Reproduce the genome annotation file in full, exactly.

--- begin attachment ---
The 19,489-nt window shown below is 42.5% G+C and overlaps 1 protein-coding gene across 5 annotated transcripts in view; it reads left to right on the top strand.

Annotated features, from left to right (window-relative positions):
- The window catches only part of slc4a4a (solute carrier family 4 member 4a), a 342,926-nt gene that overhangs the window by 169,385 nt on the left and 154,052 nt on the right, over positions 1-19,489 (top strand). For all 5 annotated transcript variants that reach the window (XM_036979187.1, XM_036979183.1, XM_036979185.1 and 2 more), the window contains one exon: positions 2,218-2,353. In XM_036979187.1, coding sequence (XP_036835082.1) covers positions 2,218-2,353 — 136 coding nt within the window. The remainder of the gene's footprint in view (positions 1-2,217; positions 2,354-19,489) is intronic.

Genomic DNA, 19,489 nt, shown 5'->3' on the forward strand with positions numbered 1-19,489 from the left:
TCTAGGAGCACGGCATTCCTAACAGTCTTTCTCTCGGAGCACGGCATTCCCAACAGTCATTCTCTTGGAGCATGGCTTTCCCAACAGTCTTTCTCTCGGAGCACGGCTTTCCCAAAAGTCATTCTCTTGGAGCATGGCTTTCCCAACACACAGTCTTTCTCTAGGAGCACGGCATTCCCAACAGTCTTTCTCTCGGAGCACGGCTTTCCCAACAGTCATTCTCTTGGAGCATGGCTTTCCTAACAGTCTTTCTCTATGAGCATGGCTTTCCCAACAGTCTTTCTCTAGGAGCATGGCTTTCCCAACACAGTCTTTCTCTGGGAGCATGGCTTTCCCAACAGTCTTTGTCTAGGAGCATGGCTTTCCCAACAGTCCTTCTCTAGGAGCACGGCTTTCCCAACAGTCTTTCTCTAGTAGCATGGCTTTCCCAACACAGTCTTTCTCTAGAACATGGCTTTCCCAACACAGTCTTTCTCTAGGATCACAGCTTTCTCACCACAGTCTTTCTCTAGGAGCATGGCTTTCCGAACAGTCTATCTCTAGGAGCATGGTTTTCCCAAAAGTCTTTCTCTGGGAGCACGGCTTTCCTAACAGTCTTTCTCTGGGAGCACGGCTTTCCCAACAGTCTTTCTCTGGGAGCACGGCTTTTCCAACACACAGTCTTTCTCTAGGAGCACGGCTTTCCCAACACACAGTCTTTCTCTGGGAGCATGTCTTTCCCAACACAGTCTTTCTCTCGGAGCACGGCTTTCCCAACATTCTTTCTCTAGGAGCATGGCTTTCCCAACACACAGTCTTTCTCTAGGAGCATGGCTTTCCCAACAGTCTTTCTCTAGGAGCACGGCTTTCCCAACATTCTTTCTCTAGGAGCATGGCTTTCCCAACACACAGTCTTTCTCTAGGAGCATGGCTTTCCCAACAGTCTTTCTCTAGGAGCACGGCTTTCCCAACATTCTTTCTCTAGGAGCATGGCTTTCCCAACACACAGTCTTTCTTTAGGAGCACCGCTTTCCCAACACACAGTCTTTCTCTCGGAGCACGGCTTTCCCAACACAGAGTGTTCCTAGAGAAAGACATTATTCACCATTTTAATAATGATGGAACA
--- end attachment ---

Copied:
The 19,489-nt window shown below is 42.5% G+C and overlaps 1 protein-coding gene across 5 annotated transcripts in view; it reads left to right on the top strand.

Annotated features, from left to right (window-relative positions):
- The window catches only part of slc4a4a (solute carrier family 4 member 4a), a 342,926-nt gene that overhangs the window by 169,385 nt on the left and 154,052 nt on the right, over positions 1-19,489 (top strand). For all 5 annotated transcript variants that reach the window (XM_036979187.1, XM_036979183.1, XM_036979185.1 and 2 more), the window contains one exon: positions 2,218-2,353. In XM_036979187.1, coding sequence (XP_036835082.1) covers positions 2,218-2,353 — 136 coding nt within the window. The remainder of the gene's footprint in view (positions 1-2,217; positions 2,354-19,489) is intronic.

Genomic DNA, 19,489 nt, shown 5'->3' on the forward strand with positions numbered 1-19,489 from the left:
TCTAGGAGCACGGCATTCCTAACAGTCTTTCTCTCGGAGCACGGCATTCCCAACAGTCATTCTCTTGGAGCATGGCTTTCCCAACAGTCTTTCTCTCGGAGCACGGCTTTCCCAAAAGTCATTCTCTTGGAGCATGGCTTTCCCAACACACAGTCTTTCTCTAGGAGCACGGCATTCCCAACAGTCTTTCTCTCGGAGCACGGCTTTCCCAACAGTCATTCTCTTGGAGCATGGCTTTCCTAACAGTCTTTCTCTATGAGCATGGCTTTCCCAACAGTCTTTCTCTAGGAGCATGGCTTTCCCAACACAGTCTTTCTCTGGGAGCATGGCTTTCCCAACAGTCTTTGTCTAGGAGCATGGCTTTCCCAACAGTCCTTCTCTAGGAGCACGGCTTTCCCAACAGTCTTTCTCTAGTAGCATGGCTTTCCCAACACAGTCTTTCTCTAGAACATGGCTTTCCCAACACAGTCTTTCTCTAGGATCACAGCTTTCTCACCACAGTCTTTCTCTAGGAGCATGGCTTTCCGAACAGTCTATCTCTAGGAGCATGGTTTTCCCAAAAGTCTTTCTCTGGGAGCACGGCTTTCCTAACAGTCTTTCTCTGGGAGCACGGCTTTCCCAACAGTCTTTCTCTGGGAGCACGGCTTTTCCAACACACAGTCTTTCTCTAGGAGCACGGCTTTCCCAACACACAGTCTTTCTCTGGGAGCATGTCTTTCCCAACACAGTCTTTCTCTCGGAGCACGGCTTTCCCAACATTCTTTCTCTAGGAGCATGGCTTTCCCAACACACAGTCTTTCTCTAGGAGCATGGCTTTCCCAACAGTCTTTCTCTAGGAGCACGGCTTTCCCAACATTCTTTCTCTAGGAGCATGGCTTTCCCAACACACAGTCTTTCTCTAGGAGCATGGCTTTCCCAACAGTCTTTCTCTAGGAGCACGGCTTTCCCAACATTCTTTCTCTAGGAGCATGGCTTTCCCAACACACAGTCTTTCTTTAGGAGCACCGCTTTCCCAACACACAGTCTTTCTCTCGGAGCACGGCTTTCCCAACACAGAGTGTTCCTAGAGAAAGACATTATTCACCATTTTAATAATGATGGAACA